A defendant who enters a plea of guilty has no absolute right to withdraw such plea, and it rests within the sound discretion of the court to determine whether, under the pertinent facts and circumstances, the defendant should be permitted to withdraw the plea of guilty.4
There is no absolute right to withdraw a plea of guilty, even before the imposition of sentence, and whether such a withdrawal shall be permitted rests within the sound discretion of the court.5 But an application to withdraw a plea of guilty, made before imposition of sentence, will be considered carefully and with more liberality in favor of the accused than when such an application comes after the imposition of sentence.6
'This does not mean that every motion for withdrawal before sentence should be granted. There is no absolute right to withdraw a plea, and the right to do so is within the sound discretion of the trial court.'7
The test to be applied where the motion to withdraw is made before imposition of sentence is fairness and justice.8
Assuming that the trial court followed the principles of law we have just set out, and we must so assume, because there is nothing in the record to indicate the contrary, then Ground No. 2 of the motions presented only issues of fact.
Because the trial court had an opportunity to see the witnesses when they testified and observe their demeanor on the witness stand, and was in a superior position to judge their credibility and the weight to be given their testimony, his findings should be accorded great weight and should not be set aside, if supported by substantial evidence.
As we shall undertake to show, the evidence afforded abundant support for the trial court's findings.
In reaching our conclusion in this appeal, we also have undertaken to follow the applicable principles laid down in the notes cited to the above text.
It was clearly established by the evidence and not denied by petitioners that Brown, acting for himself and the other two petitioners, called the United States Marshal and told him that he and two other men were escapees from a Utah prison, were in the City Jail, and wanted to talk to him about a stolen automobile; that the Marshal told Brown there was nothing much he could do, but he would send an F.B.I. Agent to see them. As a result, they were interviewed by Gustafson. Hence, their action initiated such interviews.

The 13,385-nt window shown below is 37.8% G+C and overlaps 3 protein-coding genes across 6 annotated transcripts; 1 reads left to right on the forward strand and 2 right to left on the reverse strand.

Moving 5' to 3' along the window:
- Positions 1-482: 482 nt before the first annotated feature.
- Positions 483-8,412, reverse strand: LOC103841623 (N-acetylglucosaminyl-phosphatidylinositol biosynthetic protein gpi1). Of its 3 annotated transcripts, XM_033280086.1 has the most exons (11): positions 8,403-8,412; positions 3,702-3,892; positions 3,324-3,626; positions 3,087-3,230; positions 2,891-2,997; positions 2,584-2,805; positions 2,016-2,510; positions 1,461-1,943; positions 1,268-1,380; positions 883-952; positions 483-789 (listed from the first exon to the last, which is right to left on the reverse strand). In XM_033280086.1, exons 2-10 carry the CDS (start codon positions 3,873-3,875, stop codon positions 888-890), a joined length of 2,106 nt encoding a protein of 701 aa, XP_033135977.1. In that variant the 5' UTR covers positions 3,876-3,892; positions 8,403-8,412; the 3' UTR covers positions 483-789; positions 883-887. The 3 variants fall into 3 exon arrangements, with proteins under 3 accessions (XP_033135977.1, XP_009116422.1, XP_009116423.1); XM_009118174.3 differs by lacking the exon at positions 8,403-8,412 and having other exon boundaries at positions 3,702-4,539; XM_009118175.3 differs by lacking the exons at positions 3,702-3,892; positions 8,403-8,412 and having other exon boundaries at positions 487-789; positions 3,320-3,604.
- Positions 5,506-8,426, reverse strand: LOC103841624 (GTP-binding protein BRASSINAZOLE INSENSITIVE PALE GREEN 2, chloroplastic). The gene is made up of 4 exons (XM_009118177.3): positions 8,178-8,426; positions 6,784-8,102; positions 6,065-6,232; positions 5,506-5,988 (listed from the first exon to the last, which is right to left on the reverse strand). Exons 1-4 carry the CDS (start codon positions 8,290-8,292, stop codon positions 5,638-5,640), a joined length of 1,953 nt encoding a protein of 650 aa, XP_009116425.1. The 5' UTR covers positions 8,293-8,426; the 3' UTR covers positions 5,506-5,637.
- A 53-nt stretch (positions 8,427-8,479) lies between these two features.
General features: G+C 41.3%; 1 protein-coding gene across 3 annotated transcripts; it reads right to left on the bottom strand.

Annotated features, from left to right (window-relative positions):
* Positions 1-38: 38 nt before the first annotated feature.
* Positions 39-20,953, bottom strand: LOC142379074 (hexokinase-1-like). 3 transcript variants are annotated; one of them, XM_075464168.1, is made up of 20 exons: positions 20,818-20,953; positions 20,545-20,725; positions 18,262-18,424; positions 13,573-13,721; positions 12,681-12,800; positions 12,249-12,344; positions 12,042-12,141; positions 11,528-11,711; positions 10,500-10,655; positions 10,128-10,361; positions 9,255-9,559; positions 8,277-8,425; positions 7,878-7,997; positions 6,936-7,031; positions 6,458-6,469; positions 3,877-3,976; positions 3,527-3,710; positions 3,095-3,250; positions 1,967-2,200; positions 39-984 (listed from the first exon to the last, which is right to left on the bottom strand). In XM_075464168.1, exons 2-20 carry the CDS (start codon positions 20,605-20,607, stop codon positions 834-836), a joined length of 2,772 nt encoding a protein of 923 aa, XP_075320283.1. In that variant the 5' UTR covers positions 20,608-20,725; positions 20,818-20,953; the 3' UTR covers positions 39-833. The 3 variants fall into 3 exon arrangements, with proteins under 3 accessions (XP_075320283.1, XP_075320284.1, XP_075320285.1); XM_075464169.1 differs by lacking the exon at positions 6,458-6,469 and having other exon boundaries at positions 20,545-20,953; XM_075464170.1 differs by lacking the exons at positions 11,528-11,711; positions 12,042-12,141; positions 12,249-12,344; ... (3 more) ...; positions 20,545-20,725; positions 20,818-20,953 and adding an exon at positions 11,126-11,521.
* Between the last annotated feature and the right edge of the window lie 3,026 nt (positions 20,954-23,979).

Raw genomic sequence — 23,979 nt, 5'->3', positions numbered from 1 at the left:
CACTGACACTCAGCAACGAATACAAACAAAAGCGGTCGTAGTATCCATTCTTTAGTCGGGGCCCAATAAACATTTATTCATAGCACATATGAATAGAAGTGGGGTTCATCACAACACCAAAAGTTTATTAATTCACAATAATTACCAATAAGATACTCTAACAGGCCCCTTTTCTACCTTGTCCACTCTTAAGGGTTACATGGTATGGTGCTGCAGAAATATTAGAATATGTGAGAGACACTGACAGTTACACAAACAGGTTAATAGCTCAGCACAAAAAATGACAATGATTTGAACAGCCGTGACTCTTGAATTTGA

One of the grounds upon which each petitioner based his motion for leave to withdraw his plea of guilty was the statements and promises which he alleged had been made to him by Gustafson. Gustafson specifically and unequivocally denied he made any such statements or promises to any of the petitioners. On the other hand, each petitioner was equivocal and uncertain when he testified with respect to such statements and promises.9
Moreover, the testimony of Gustafson that he made none of the promises or statements testified to by one or more of the petitioners is strongly corroborated by the three lines which Brown and Price each added in his own handwriting to his written statement, and also by the recitals in the printed Waiver of Rights, which Brown, Price, and Dorton admitted they signed before they gave any statement to Gustafson, and which read:
'I have read this statement of my rights and I understand what my rights are. I am willing to make a statement and answer questions. I do not want a lawyer at this time. I understand and know what I am doing. No promises or threats have been made to me and no pressure or coercion of any kind has been used against me.'
We conclude that the evidence at the hearing on the motions to withdraw the pleas of guilty fully and clearly established beyond any doubt that Gustafson made no promise of any kind to any of the petitioners and that he did not in any way to or say anything to induce them to make the statements which they made to him, and that Gustafson interviewed the petitioners because of the request made by Brown in his own behalf and in behalf of the other two petitioners to the United States Marshal. In other words, the petitioners initiated what eventually and finally resulted in full and voluntary confessions of guilt by each of the petitioners.